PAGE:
As anyone who has called into a bank or utility provider lately knows, security for customer service routines – the prescribed ways in which support reps verify the identity of customers that call in – are being continually upgraded. Two-factor authentication, voice passwords, various security questions (“what was the name of your first pet,” for instance) and even verifying that a person is at the account address by calling a landline are all well-known features of the authentication process when making account changes.
Well, usually, anyway.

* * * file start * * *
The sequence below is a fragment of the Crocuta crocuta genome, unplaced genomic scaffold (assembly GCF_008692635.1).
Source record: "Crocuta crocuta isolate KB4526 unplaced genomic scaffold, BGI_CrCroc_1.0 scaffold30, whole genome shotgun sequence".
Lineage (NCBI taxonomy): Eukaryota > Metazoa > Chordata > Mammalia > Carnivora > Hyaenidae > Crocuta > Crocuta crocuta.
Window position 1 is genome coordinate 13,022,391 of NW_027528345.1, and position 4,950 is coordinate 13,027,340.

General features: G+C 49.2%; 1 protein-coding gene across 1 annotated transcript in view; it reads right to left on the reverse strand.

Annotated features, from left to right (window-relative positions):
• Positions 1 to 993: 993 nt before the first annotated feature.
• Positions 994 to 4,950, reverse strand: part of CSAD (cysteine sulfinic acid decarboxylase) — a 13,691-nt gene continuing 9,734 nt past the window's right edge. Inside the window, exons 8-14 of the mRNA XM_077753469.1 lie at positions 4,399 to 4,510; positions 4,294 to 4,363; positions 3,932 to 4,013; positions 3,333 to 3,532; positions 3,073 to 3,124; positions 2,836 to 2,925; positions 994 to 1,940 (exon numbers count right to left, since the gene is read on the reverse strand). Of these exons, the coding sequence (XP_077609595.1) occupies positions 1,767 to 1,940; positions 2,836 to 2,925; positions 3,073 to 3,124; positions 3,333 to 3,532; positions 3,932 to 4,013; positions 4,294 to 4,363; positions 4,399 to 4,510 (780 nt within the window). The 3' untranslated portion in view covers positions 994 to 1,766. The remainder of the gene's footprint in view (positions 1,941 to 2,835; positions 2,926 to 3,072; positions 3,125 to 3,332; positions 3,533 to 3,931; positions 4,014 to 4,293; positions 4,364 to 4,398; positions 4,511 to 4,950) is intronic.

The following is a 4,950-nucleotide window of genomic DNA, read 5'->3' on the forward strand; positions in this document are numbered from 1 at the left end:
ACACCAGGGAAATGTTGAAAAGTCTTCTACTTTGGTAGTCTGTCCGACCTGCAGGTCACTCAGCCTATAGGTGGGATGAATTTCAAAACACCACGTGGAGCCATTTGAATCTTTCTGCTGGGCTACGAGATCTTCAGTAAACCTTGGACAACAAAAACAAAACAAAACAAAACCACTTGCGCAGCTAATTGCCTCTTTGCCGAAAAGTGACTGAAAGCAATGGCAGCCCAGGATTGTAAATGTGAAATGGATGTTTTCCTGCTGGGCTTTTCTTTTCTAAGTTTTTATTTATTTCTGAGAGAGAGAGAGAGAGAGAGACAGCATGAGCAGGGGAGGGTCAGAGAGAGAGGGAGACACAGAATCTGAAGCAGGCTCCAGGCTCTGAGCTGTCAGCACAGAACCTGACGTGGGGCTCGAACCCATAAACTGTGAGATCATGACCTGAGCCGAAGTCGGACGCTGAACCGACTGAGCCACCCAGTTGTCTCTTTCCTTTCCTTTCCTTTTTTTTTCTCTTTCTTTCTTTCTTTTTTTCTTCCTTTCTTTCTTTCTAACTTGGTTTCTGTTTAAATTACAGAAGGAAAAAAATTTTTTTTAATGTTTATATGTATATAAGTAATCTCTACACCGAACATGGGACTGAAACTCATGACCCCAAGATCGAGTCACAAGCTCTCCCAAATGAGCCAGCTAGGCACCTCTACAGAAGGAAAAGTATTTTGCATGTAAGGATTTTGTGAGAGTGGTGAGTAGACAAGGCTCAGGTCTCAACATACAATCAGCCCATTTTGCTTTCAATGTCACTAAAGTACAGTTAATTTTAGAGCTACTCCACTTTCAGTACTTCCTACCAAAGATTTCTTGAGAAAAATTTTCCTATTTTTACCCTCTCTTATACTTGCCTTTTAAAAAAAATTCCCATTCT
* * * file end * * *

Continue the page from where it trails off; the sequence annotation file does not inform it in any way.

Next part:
At the Security Analyst Summit 2019 in Singapore last month, David Jacoby, a Swedish member of Kaspersky Lab’s global research and analysis team (GReAT), presented a short, five-minute presentation called “Exploiting Telco Support Teams for Fun and Profit.” He explained how Swedish telcos ask only for a bare minimum of information from callers – and publicly available information at that – before agreeing to make account changes to specific numbers. This has led to real-world attacks where victims have found their mobile phone calls hijacked and redirected to a rogue number.